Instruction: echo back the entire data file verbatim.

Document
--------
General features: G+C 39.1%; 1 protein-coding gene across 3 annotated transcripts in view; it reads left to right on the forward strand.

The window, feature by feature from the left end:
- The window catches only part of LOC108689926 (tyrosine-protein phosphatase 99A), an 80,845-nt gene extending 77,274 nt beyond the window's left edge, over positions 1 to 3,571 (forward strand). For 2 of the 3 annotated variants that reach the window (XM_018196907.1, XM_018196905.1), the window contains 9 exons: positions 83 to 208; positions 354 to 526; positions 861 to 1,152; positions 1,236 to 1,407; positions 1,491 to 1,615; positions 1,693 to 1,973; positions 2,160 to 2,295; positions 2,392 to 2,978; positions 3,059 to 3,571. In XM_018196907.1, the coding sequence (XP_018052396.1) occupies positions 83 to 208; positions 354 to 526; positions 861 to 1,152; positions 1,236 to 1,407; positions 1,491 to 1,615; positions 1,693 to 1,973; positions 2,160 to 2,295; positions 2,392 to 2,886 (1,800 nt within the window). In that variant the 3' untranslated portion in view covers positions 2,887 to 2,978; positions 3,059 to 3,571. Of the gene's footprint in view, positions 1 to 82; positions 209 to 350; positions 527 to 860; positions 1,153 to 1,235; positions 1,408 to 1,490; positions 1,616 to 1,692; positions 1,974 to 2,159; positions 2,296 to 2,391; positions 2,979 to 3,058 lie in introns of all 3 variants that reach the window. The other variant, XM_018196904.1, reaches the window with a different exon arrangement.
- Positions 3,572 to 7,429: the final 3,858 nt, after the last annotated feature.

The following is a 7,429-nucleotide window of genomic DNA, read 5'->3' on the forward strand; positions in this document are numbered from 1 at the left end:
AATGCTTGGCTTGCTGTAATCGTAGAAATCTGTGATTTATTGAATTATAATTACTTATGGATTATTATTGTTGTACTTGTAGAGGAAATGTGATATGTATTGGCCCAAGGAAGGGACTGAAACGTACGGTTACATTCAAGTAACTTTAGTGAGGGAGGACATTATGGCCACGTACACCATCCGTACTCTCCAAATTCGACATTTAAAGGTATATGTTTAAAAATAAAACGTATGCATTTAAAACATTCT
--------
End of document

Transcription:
General features: G+C 39.1%; 1 protein-coding gene across 3 annotated transcripts in view; it reads left to right on the forward strand.

The window, feature by feature from the left end:
- The window catches only part of LOC108689926 (tyrosine-protein phosphatase 99A), an 80,845-nt gene extending 77,274 nt beyond the window's left edge, over positions 1 to 3,571 (forward strand). For 2 of the 3 annotated variants that reach the window (XM_018196907.1, XM_018196905.1), the window contains 9 exons: positions 83 to 208; positions 354 to 526; positions 861 to 1,152; positions 1,236 to 1,407; positions 1,491 to 1,615; positions 1,693 to 1,973; positions 2,160 to 2,295; positions 2,392 to 2,978; positions 3,059 to 3,571. In XM_018196907.1, the coding sequence (XP_018052396.1) occupies positions 83 to 208; positions 354 to 526; positions 861 to 1,152; positions 1,236 to 1,407; positions 1,491 to 1,615; positions 1,693 to 1,973; positions 2,160 to 2,295; positions 2,392 to 2,886 (1,800 nt within the window). In that variant the 3' untranslated portion in view covers positions 2,887 to 2,978; positions 3,059 to 3,571. Of the gene's footprint in view, positions 1 to 82; positions 209 to 350; positions 527 to 860; positions 1,153 to 1,235; positions 1,408 to 1,490; positions 1,616 to 1,692; positions 1,974 to 2,159; positions 2,296 to 2,391; positions 2,979 to 3,058 lie in introns of all 3 variants that reach the window. The other variant, XM_018196904.1, reaches the window with a different exon arrangement.
- Positions 3,572 to 7,429: the final 3,858 nt, after the last annotated feature.

The following is a 7,429-nucleotide window of genomic DNA, read 5'->3' on the forward strand; positions in this document are numbered from 1 at the left end:
AATGCTTGGCTTGCTGTAATCGTAGAAATCTGTGATTTATTGAATTATAATTACTTATGGATTATTATTGTTGTACTTGTAGAGGAAATGTGATATGTATTGGCCCAAGGAAGGGACTGAAACGTACGGTTACATTCAAGTAACTTTAGTGAGGGAGGACATTATGGCCACGTACACCATCCGTACTCTCCAAATTCGACATTTAAAGGTATATGTTTAAAAATAAAACGTATGCATTTAAAACATTCT